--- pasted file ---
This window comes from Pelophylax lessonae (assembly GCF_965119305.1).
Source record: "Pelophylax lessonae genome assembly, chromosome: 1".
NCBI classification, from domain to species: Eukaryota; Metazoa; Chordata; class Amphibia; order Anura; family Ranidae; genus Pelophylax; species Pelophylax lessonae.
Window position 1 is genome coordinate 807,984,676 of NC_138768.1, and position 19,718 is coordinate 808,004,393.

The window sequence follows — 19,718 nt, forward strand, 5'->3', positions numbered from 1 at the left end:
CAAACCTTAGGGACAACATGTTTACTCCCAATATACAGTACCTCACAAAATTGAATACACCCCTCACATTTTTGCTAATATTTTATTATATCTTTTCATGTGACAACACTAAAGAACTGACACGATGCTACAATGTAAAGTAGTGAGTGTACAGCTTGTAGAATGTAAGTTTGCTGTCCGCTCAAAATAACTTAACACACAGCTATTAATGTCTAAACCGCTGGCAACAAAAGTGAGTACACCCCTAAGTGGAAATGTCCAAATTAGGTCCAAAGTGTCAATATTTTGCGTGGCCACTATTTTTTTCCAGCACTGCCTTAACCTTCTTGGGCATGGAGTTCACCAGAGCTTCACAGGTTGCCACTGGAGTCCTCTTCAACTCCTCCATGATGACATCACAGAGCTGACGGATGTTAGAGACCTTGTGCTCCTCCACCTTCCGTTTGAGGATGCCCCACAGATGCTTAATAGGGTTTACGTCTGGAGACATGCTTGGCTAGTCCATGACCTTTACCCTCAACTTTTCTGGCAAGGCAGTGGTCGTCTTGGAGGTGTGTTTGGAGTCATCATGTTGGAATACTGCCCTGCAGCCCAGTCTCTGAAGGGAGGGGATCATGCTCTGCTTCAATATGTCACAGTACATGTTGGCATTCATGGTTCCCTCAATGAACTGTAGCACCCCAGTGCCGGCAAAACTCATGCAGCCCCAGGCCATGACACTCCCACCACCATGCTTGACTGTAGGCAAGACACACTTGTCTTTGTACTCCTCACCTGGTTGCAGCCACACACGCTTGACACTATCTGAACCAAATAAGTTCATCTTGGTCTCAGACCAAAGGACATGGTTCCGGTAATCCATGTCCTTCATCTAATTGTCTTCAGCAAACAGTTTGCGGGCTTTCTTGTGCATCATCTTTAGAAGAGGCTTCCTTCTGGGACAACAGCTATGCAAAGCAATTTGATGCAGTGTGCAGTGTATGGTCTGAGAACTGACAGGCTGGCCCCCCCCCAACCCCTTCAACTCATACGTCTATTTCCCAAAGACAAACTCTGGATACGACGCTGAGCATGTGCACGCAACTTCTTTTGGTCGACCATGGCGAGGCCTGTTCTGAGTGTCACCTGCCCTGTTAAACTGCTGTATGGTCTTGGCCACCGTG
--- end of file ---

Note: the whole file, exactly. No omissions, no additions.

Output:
This window comes from Pelophylax lessonae (assembly GCF_965119305.1).
Source record: "Pelophylax lessonae genome assembly, chromosome: 1".
NCBI classification, from domain to species: Eukaryota; Metazoa; Chordata; class Amphibia; order Anura; family Ranidae; genus Pelophylax; species Pelophylax lessonae.
Window position 1 is genome coordinate 807,984,676 of NC_138768.1, and position 19,718 is coordinate 808,004,393.

The window sequence follows — 19,718 nt, forward strand, 5'->3', positions numbered from 1 at the left end:
CAAACCTTAGGGACAACATGTTTACTCCCAATATACAGTACCTCACAAAATTGAATACACCCCTCACATTTTTGCTAATATTTTATTATATCTTTTCATGTGACAACACTAAAGAACTGACACGATGCTACAATGTAAAGTAGTGAGTGTACAGCTTGTAGAATGTAAGTTTGCTGTCCGCTCAAAATAACTTAACACACAGCTATTAATGTCTAAACCGCTGGCAACAAAAGTGAGTACACCCCTAAGTGGAAATGTCCAAATTAGGTCCAAAGTGTCAATATTTTGCGTGGCCACTATTTTTTTCCAGCACTGCCTTAACCTTCTTGGGCATGGAGTTCACCAGAGCTTCACAGGTTGCCACTGGAGTCCTCTTCAACTCCTCCATGATGACATCACAGAGCTGACGGATGTTAGAGACCTTGTGCTCCTCCACCTTCCGTTTGAGGATGCCCCACAGATGCTTAATAGGGTTTACGTCTGGAGACATGCTTGGCTAGTCCATGACCTTTACCCTCAACTTTTCTGGCAAGGCAGTGGTCGTCTTGGAGGTGTGTTTGGAGTCATCATGTTGGAATACTGCCCTGCAGCCCAGTCTCTGAAGGGAGGGGATCATGCTCTGCTTCAATATGTCACAGTACATGTTGGCATTCATGGTTCCCTCAATGAACTGTAGCACCCCAGTGCCGGCAAAACTCATGCAGCCCCAGGCCATGACACTCCCACCACCATGCTTGACTGTAGGCAAGACACACTTGTCTTTGTACTCCTCACCTGGTTGCAGCCACACACGCTTGACACTATCTGAACCAAATAAGTTCATCTTGGTCTCAGACCAAAGGACATGGTTCCGGTAATCCATGTCCTTCATCTAATTGTCTTCAGCAAACAGTTTGCGGGCTTTCTTGTGCATCATCTTTAGAAGAGGCTTCCTTCTGGGACAACAGCTATGCAAAGCAATTTGATGCAGTGTGCAGTGTATGGTCTGAGAACTGACAGGCTGGCCCCCCCCCAACCCCTTCAACTCATACGTCTATTTCCCAAAGACAAACTCTGGATACGACGCTGAGCATGTGCACGCAACTTCTTTTGGTCGACCATGGCGAGGCCTGTTCTGAGTGTCACCTGCCCTGTTAAACTGCTGTATGGTCTTGGCCACCGTG